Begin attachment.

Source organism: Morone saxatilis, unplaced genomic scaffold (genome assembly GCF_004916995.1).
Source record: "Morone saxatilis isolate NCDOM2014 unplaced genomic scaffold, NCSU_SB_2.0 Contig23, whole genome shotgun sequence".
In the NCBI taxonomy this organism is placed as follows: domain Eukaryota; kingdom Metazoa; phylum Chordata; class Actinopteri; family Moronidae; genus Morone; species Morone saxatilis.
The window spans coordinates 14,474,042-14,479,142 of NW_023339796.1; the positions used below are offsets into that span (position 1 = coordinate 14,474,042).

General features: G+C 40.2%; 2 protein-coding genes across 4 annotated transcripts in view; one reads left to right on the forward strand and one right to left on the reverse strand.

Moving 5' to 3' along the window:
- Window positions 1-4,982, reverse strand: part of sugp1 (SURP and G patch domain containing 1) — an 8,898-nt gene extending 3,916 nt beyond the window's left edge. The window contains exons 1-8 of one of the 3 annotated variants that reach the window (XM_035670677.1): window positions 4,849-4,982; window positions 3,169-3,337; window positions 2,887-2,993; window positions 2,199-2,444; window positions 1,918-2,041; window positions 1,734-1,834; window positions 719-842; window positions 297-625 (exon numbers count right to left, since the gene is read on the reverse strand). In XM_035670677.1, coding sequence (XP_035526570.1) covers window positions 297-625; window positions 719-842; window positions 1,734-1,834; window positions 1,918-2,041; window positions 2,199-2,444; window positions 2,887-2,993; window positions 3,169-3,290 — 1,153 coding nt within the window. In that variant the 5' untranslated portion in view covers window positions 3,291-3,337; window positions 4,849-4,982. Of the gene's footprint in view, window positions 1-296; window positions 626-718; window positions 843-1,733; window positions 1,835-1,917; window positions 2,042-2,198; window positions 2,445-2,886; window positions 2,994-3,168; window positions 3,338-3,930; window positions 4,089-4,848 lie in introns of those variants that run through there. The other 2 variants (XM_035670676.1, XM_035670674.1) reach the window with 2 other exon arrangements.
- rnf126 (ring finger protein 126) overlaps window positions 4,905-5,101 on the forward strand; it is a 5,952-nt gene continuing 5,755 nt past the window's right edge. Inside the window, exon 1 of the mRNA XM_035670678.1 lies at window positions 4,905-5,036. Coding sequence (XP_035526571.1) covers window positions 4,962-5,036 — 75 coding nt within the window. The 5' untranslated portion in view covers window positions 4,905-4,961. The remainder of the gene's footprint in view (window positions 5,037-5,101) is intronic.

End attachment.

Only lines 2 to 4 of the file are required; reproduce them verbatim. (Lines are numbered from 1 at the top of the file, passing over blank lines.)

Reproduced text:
Source record: "Morone saxatilis isolate NCDOM2014 unplaced genomic scaffold, NCSU_SB_2.0 Contig23, whole genome shotgun sequence".
In the NCBI taxonomy this organism is placed as follows: domain Eukaryota; kingdom Metazoa; phylum Chordata; class Actinopteri; family Moronidae; genus Morone; species Morone saxatilis.
The window spans coordinates 14,474,042-14,479,142 of NW_023339796.1; the positions used below are offsets into that span (position 1 = coordinate 14,474,042).